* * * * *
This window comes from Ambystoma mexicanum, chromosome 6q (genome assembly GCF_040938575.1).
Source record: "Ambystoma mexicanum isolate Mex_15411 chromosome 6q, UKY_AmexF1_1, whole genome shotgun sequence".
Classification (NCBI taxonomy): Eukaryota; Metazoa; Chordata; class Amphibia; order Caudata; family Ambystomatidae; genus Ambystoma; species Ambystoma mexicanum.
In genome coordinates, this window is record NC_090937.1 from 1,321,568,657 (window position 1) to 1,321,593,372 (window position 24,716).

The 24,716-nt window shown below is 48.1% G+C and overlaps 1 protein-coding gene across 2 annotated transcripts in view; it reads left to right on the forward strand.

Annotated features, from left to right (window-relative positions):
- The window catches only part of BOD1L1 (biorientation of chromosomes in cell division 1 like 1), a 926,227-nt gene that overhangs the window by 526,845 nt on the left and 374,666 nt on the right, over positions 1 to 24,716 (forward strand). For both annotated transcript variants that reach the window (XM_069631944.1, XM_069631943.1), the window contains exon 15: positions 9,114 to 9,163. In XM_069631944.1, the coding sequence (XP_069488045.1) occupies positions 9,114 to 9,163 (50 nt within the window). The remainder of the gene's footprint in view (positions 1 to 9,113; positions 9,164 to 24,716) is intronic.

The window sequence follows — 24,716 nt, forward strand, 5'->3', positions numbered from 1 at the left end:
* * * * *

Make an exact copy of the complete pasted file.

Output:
This window comes from Ambystoma mexicanum, chromosome 6q (genome assembly GCF_040938575.1).
Source record: "Ambystoma mexicanum isolate Mex_15411 chromosome 6q, UKY_AmexF1_1, whole genome shotgun sequence".
Classification (NCBI taxonomy): Eukaryota; Metazoa; Chordata; class Amphibia; order Caudata; family Ambystomatidae; genus Ambystoma; species Ambystoma mexicanum.
In genome coordinates, this window is record NC_090937.1 from 1,321,568,657 (window position 1) to 1,321,593,372 (window position 24,716).

The 24,716-nt window shown below is 48.1% G+C and overlaps 1 protein-coding gene across 2 annotated transcripts in view; it reads left to right on the forward strand.

Annotated features, from left to right (window-relative positions):
- The window catches only part of BOD1L1 (biorientation of chromosomes in cell division 1 like 1), a 926,227-nt gene that overhangs the window by 526,845 nt on the left and 374,666 nt on the right, over positions 1 to 24,716 (forward strand). For both annotated transcript variants that reach the window (XM_069631944.1, XM_069631943.1), the window contains exon 15: positions 9,114 to 9,163. In XM_069631944.1, the coding sequence (XP_069488045.1) occupies positions 9,114 to 9,163 (50 nt within the window). The remainder of the gene's footprint in view (positions 1 to 9,113; positions 9,164 to 24,716) is intronic.

The window sequence follows — 24,716 nt, forward strand, 5'->3', positions numbered from 1 at the left end: